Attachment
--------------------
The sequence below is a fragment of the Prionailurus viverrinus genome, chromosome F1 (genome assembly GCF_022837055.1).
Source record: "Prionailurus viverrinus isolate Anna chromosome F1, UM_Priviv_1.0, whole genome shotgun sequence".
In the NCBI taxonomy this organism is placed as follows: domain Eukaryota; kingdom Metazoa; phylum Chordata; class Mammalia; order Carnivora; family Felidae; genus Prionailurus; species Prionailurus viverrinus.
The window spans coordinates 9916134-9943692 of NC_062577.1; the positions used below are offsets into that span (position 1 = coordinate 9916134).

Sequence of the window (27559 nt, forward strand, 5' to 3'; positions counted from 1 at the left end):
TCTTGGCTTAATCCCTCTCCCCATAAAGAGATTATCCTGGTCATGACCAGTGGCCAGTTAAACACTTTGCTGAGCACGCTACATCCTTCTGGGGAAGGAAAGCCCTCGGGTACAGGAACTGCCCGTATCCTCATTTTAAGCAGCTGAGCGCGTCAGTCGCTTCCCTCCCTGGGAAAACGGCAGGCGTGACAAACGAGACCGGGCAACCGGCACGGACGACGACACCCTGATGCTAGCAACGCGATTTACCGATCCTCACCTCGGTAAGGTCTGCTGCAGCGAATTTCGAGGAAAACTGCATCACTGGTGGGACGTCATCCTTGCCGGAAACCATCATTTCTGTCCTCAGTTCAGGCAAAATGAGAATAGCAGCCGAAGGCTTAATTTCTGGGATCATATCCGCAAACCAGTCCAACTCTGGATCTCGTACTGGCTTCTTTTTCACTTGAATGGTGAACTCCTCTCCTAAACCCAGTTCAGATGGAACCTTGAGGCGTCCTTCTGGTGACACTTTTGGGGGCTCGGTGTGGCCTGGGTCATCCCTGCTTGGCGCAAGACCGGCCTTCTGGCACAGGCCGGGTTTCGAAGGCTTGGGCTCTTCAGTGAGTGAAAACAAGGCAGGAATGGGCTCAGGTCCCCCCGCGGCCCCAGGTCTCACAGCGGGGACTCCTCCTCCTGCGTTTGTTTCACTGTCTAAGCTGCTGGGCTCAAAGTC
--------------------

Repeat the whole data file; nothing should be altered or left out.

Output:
The sequence below is a fragment of the Prionailurus viverrinus genome, chromosome F1 (genome assembly GCF_022837055.1).
Source record: "Prionailurus viverrinus isolate Anna chromosome F1, UM_Priviv_1.0, whole genome shotgun sequence".
In the NCBI taxonomy this organism is placed as follows: domain Eukaryota; kingdom Metazoa; phylum Chordata; class Mammalia; order Carnivora; family Felidae; genus Prionailurus; species Prionailurus viverrinus.
The window spans coordinates 9916134-9943692 of NC_062577.1; the positions used below are offsets into that span (position 1 = coordinate 9916134).

Sequence of the window (27559 nt, forward strand, 5' to 3'; positions counted from 1 at the left end):
TCTTGGCTTAATCCCTCTCCCCATAAAGAGATTATCCTGGTCATGACCAGTGGCCAGTTAAACACTTTGCTGAGCACGCTACATCCTTCTGGGGAAGGAAAGCCCTCGGGTACAGGAACTGCCCGTATCCTCATTTTAAGCAGCTGAGCGCGTCAGTCGCTTCCCTCCCTGGGAAAACGGCAGGCGTGACAAACGAGACCGGGCAACCGGCACGGACGACGACACCCTGATGCTAGCAACGCGATTTACCGATCCTCACCTCGGTAAGGTCTGCTGCAGCGAATTTCGAGGAAAACTGCATCACTGGTGGGACGTCATCCTTGCCGGAAACCATCATTTCTGTCCTCAGTTCAGGCAAAATGAGAATAGCAGCCGAAGGCTTAATTTCTGGGATCATATCCGCAAACCAGTCCAACTCTGGATCTCGTACTGGCTTCTTTTTCACTTGAATGGTGAACTCCTCTCCTAAACCCAGTTCAGATGGAACCTTGAGGCGTCCTTCTGGTGACACTTTTGGGGGCTCGGTGTGGCCTGGGTCATCCCTGCTTGGCGCAAGACCGGCCTTCTGGCACAGGCCGGGTTTCGAAGGCTTGGGCTCTTCAGTGAGTGAAAACAAGGCAGGAATGGGCTCAGGTCCCCCCGCGGCCCCAGGTCTCACAGCGGGGACTCCTCCTCCTGCGTTTGTTTCACTGTCTAAGCTGCTGGGCTCAAAGTC